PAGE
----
[Standards] XEP-0178: Clarify SASL-EXTERNAL specification when s2s auth fails

Ruslan N. Marchenko me at ruff.mobi
Thu Jul 9 11:28:46 UTC 2020

Am Donnerstag, den 09.07.2020, 11:27 +0100 schrieb Dave Cridland:
> On Wed, 8 Jul 2020 at 12:44, Ruslan N. Marchenko <me at ruff.mobi>
> wrote:
> > Am Dienstag, den 07.07.2020, 10:55 +0100 schrieb Dave Cridland:
> > > If Alice connects and authenticates Bob via some means, and Bob
> > > authenticates Alice by some means, what does it matter to Alice
> > > how Bob authenticates Alice, or vice-versa?
> > > 
> > > Your statement is that there is a potential downgrade attack
> > > here; my assertion is that there is not.
> > > 
> > > Could you please describe:
> > > 
> > > a) What the attacker gains.
> > > b) How the attacker carries out the attack.
> > a) full control over XMPP stream
> > b) If Alice's key is compromised (forged or stolen) and Alice's
> > server is fronted by MitM proxy - then Bob's certificate becomes
> > the only mean to protect the integrity/confidentiality of the Bob-
> > to-Alice communication - since Bob's key is still protected,
> > Alice's refusal to accept it causes attacker to achieve nothing.
> > But as I have previously mentioned since Bob follows features
> > section, and features section is only protected by Alice's key
> > (which is compromised) the change in the EXTERNAL behaviour does
> > nothing as EXTERNAL in the case can be eliminated by an attacker by
> > stripping it from the stream features.
> > 
> > 
> OK, let me see if I understand this:
> Alice (a server) calls Bob (another server). We shall assume that
> Alice requires TLS, and will strictly verify the certificate against
> a known trust anchor, and require that Bob's name be present - that
> is, gold-standard TLS policy. We assume that Bob might not have such
> a policy.
> Bob offers, and Alice negotiates, TLS. Both sides provide a
> certificate (and the requisite signing to prove ownership of the
> private keys. At *this* point:
> * Alice has proof of Bob's certificate, and chooses to trust it. This
> proves to Alice that she is genuinely talking to Bob.
> * Bob accepts Alice's certificate, but does not consider it
> sufficient for authentication for some reason.
> Alice then opens a new stream.
> Bob offers EXTERNAL. This offer is, from Alice's perspective, secure.
> Alice issues EXTERNAL.
> Bob does not trust Alice's certificate even after EXTERNAL, and
> continues the connection.
> Alice requests Dialback.
> Bob does some form of Dialback (XEP-0344 or simple XEP-0220).
> Now, at this point, is your assertion that Alice can be actually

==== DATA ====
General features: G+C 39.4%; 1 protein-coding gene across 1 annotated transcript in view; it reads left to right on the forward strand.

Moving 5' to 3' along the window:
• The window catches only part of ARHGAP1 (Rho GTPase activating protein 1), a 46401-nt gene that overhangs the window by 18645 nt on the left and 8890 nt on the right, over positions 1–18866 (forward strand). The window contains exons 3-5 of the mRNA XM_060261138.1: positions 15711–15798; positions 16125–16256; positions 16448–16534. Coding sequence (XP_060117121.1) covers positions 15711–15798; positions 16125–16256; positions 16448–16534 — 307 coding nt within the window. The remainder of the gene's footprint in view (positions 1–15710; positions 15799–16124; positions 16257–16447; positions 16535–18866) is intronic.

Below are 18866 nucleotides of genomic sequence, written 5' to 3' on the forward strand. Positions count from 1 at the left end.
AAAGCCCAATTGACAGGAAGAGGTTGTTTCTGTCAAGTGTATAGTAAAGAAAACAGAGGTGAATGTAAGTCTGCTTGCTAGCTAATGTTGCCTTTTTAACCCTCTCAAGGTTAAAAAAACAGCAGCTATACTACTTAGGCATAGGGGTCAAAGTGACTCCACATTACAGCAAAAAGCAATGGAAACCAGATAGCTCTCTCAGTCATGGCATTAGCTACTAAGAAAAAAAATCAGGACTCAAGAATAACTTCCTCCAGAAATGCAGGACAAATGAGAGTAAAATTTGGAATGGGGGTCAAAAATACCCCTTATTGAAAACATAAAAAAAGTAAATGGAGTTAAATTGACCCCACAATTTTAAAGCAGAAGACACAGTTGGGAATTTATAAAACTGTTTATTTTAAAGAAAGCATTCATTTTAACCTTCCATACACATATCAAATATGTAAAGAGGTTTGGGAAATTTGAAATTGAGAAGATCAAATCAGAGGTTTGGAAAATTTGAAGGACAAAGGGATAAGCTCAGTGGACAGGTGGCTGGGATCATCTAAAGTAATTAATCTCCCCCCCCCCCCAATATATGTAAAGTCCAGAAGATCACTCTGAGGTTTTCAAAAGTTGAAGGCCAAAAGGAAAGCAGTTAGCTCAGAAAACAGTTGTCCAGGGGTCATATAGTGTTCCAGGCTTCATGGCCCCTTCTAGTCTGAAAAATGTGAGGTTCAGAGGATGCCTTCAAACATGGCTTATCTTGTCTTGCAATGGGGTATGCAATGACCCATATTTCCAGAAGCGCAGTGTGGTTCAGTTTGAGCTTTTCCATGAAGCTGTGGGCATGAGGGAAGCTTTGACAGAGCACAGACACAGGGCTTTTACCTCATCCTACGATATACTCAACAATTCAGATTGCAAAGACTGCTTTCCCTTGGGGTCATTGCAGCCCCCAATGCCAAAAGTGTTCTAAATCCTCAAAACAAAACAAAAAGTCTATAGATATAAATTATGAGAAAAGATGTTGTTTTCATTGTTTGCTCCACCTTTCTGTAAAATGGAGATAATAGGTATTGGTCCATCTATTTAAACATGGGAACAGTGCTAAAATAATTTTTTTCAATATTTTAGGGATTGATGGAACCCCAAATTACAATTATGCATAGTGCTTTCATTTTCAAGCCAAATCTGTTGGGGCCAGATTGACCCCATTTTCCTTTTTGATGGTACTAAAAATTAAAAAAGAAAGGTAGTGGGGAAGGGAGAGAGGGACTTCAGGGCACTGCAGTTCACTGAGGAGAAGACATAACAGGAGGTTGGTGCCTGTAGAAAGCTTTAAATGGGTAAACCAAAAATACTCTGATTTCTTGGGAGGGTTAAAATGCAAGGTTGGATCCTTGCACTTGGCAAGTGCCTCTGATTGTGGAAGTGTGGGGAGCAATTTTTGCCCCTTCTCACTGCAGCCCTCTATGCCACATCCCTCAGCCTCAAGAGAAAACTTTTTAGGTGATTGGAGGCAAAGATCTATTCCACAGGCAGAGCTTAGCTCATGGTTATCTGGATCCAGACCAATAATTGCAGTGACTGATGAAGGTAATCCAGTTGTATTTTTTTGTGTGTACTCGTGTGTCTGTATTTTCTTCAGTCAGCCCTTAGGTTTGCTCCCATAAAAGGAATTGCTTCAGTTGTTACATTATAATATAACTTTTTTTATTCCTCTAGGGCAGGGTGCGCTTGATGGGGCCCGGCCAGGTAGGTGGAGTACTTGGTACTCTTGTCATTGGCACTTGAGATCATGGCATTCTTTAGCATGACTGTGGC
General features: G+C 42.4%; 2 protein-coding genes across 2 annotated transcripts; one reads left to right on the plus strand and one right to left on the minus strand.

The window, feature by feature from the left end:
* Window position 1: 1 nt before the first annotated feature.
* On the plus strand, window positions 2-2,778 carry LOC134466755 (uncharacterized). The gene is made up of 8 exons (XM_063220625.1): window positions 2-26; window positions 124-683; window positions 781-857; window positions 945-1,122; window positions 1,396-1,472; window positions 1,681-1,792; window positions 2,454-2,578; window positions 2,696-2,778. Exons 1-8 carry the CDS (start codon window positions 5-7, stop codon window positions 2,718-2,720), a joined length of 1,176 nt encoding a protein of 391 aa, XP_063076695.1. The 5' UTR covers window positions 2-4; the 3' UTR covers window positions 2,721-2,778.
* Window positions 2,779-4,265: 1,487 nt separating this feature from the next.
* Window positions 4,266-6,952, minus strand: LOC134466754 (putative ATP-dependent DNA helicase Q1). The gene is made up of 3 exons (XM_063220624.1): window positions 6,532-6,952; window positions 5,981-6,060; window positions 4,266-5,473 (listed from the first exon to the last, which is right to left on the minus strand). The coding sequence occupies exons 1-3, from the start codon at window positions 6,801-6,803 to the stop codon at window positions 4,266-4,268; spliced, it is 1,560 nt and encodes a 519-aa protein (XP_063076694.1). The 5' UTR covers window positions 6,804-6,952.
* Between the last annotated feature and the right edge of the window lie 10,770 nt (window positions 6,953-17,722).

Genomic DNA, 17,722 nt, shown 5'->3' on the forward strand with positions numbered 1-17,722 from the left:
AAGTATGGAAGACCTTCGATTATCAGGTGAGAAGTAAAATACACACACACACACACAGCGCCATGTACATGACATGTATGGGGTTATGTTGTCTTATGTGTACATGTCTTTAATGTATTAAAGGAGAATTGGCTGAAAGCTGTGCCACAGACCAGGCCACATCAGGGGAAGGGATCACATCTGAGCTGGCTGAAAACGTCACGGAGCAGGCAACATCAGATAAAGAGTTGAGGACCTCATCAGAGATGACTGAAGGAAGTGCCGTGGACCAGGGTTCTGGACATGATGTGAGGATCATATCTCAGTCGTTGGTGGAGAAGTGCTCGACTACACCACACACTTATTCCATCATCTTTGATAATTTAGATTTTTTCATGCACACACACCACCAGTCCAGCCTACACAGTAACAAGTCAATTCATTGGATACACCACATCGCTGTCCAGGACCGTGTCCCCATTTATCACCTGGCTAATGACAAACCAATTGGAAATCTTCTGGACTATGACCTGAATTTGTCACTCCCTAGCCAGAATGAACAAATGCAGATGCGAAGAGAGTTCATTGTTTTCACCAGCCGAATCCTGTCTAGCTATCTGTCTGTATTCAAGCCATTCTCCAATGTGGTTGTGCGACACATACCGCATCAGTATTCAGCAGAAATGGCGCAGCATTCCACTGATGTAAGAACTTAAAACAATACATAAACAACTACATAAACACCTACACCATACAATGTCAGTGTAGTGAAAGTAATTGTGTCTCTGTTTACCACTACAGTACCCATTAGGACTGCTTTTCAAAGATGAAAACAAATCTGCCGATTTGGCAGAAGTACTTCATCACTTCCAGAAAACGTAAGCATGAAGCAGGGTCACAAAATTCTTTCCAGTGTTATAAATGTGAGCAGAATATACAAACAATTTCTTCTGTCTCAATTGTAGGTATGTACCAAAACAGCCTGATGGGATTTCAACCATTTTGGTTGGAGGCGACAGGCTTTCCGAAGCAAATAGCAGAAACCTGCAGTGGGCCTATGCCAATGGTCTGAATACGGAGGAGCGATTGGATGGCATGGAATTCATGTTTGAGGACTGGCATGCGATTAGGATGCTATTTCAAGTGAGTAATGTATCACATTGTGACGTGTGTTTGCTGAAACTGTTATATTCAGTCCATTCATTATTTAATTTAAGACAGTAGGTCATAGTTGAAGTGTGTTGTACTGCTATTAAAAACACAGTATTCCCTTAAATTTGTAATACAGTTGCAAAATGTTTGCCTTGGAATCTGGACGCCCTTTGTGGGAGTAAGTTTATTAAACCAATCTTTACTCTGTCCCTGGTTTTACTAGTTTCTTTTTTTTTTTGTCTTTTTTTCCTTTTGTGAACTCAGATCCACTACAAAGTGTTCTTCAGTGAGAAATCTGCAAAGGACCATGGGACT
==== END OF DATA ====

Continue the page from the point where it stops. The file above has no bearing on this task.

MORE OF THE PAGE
> talking to an attacker, and not Bob?
> Bob, I agree, might not be talking to Alice (depending on how clever
> Bob has been with XEP-0344, this might be very unlikely though). But
> that is wholly under the control of Bob; Alice's security posture is
> entirely unaffected.
> You seem to suggest that the attack is based on Alice's key being
> compromised; but if this is so I do not understand what has changed
> here - if the key is compromised that obviously an attacker can
> impersonate Alice - in fact, an attacker can impersonate Alice more
> easily if a pure SASL EXTERNAL is used than if Dialback is used in
> conjunction.

With dialback the integrity of the channel is not enforced therefore an
attacker being able to intercept the communication (front the server
with compromised certificate) can simply pass through the messages
waiting for authentication to complete and then "take the control
Mutual TLS authentication (achieved with EXTERNAL mechanism) though
puts integrity verification similar to TLS channel bindings for SASL -
therefore the integrity is verified on both sides. An attacker won't be
able to forge Bob's certificate, so if EXTERNAL is requested an
attacker can authenticate itself for Bob as Alice (impersonate) but he
won't be able to impersonate himself to Alice as Bob.
I apologize but it seems I have swapped the roles in my example
comparing to your suggested setup.

The attack setup is following - Bob (server1) connecting to Alice
(server2) which is impersonated by an Attacker (MitM proxy with Alice's
compromised certificate).
XEP-0178 currently mandates Alice (server2) to close the stream if
Bob's (server1) auth fails (identity mismatch).  Eg. if an attacker
puts his certificate to Alice but preserves Bob's 'from' header to
maintain s2s routing for Bob - Alice rejects that connection.
Proposed change is for Alice to ignore that error and switch to
dialback on the same established channel which would allow an attacker
to maintain the control over the stream.

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